Identity is not merely emergent, because it is not coherent enough to constitute a tower of realizations. Although it is multiply realized, it is not just realized at different levels of complexity. It is realized multiply at every level of complexity, and higher level realizations do not supervene upon others.
I am a legal entity, a mind, a body, a collection of particles, etc. But I am multiple legal entities -- one for every legal contract into which I have entered. I can jointly and severally be parts of various groups and there is not some substrate on which those memberships are determined other than their own simple statement. I am multiple minds and bodies, past and future. And I am ambiguously a trail of particles across time, but which ones are really me is always ambiguous -- do I have a shirt, or is the shirt part of me when I wear it?
You might want to look at this 'monadically' in the sense of Leibniz or early Whitehead. The monad exists as the collection of all its effects on everything else. This allows each particle to be a monad, and for larger collections of things that have traceable effects in composite to also be monads. Identity applies at many levels and in many layers.
Whitehead argues that the imposition of static identity based upon physical composition is part of our mechanization of our sense of identity. You are focused upon the material identity. He argues for the primacy of the notion of an organism. When that organism has intelligence, his notion of organism comes very close to the modern psychoanalytic notion of intersubjectivity.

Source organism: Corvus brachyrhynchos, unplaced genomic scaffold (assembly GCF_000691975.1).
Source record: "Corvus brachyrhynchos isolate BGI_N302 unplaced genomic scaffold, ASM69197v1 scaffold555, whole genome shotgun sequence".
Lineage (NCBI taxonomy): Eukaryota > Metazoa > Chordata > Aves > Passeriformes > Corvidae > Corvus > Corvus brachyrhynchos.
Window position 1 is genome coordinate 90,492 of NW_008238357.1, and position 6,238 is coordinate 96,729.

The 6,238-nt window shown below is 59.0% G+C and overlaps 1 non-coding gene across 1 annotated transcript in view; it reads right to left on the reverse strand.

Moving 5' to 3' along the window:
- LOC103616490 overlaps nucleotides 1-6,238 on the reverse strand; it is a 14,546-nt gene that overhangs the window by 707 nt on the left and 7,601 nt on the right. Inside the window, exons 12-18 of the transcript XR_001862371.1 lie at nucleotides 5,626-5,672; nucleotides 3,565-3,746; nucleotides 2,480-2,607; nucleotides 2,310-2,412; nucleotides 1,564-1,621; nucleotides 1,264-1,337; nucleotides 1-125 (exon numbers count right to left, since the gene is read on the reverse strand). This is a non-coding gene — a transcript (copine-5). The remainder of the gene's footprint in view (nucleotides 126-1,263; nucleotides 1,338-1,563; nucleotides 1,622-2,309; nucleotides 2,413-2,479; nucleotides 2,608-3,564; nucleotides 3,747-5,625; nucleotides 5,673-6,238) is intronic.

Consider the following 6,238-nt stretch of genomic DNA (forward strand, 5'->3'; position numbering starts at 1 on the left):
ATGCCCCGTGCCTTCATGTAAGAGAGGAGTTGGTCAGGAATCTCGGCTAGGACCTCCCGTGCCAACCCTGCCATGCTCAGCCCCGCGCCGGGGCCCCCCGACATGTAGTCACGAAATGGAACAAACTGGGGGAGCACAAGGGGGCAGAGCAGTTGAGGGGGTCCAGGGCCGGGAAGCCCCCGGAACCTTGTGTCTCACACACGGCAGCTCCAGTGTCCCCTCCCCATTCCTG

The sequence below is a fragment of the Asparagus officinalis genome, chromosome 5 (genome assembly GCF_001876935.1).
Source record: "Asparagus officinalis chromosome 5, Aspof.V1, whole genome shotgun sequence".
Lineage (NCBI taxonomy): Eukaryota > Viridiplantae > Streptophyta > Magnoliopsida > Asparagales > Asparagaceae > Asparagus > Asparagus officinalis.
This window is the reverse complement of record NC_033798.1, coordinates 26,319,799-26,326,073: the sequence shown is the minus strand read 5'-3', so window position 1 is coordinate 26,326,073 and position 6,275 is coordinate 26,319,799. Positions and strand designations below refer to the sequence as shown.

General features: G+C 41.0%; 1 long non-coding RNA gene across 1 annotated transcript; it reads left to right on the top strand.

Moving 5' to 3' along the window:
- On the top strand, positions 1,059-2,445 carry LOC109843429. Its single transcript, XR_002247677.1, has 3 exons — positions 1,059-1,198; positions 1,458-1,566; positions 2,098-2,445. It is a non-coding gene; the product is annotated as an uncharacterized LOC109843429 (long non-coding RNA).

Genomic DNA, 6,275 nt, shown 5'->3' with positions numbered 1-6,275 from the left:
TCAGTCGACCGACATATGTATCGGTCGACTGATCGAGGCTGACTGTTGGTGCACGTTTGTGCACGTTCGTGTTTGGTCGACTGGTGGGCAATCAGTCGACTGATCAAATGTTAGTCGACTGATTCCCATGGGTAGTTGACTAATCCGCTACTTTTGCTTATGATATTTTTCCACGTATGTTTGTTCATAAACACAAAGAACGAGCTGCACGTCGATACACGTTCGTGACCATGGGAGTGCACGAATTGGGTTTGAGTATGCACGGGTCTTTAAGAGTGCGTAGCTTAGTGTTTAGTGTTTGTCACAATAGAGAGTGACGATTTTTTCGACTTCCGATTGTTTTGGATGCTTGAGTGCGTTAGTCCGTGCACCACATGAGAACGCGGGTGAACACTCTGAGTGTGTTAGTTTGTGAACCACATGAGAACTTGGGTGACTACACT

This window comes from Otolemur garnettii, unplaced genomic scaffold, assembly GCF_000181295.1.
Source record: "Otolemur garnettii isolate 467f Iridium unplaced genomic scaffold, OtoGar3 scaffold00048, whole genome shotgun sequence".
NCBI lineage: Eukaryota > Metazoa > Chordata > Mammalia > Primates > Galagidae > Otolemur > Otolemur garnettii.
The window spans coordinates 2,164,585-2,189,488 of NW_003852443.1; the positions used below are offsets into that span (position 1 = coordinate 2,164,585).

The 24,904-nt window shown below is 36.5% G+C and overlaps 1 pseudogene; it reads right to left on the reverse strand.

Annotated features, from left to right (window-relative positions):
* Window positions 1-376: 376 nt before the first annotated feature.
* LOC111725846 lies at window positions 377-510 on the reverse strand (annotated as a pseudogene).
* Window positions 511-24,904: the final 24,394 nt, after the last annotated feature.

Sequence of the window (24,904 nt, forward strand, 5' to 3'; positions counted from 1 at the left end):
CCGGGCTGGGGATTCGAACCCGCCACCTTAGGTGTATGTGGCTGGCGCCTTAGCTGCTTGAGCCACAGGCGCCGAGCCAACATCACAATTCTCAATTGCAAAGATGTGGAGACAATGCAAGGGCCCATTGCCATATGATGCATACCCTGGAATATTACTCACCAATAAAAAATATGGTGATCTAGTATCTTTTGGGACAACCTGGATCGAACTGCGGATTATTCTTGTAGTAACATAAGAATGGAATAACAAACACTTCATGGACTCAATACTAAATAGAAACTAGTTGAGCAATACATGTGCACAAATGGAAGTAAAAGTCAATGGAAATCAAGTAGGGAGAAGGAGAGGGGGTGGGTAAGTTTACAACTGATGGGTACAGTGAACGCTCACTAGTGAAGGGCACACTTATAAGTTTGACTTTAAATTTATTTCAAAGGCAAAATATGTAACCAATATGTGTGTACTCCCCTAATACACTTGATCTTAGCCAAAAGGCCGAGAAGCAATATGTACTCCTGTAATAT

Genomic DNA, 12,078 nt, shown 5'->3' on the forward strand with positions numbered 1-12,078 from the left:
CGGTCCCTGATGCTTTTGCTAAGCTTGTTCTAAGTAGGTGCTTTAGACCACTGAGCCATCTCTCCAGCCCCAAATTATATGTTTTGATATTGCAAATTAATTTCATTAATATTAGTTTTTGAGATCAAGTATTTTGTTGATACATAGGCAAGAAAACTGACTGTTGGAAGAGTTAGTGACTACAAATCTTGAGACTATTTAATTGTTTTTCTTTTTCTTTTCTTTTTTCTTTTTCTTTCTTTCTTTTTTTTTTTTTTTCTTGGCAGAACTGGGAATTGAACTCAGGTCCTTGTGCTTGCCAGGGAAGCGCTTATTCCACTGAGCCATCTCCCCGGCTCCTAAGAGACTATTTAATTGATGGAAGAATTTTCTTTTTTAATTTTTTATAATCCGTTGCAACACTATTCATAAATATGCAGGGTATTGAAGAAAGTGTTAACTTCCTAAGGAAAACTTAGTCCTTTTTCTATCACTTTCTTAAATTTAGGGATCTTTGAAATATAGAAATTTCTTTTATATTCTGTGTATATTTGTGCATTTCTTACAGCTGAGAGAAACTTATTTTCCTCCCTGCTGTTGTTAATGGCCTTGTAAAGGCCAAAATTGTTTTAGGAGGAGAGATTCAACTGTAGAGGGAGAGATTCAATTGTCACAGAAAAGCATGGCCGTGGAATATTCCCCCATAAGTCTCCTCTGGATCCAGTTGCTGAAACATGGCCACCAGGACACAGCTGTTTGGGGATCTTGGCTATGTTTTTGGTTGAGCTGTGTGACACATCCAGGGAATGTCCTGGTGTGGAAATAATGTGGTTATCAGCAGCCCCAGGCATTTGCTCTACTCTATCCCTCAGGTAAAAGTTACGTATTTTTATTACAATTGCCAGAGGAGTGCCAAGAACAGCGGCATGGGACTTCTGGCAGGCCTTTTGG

In a more organic view, things really cohere through procedural identity. An entity does not persist, but reiterates its roles in various circumstances. It is more important that my car is the thing that is available for me to drive, and for which I take a given set of responsibilities, and otherwise rely upon in various ways, than it is that it is made up of a given set of atoms, even in sequence over time. (Ask Phish.)
Identity obtains when one enters into relations with other things that have identities. Each thing is identical to itself in the sense that it has its own set of relationships and no other, and in basically no other way. We are made up of different particles, we occupy different spaces, we change both phsyically and psychologically across time, etc., etc. etc.
Identity establishes my assignment to various categories in different natural kinds, which, as Quine points out, are themselves incompletely separable. So identity, like existence is not really a property, much less one that can be clarified to the point of representing an emergent phenomenon.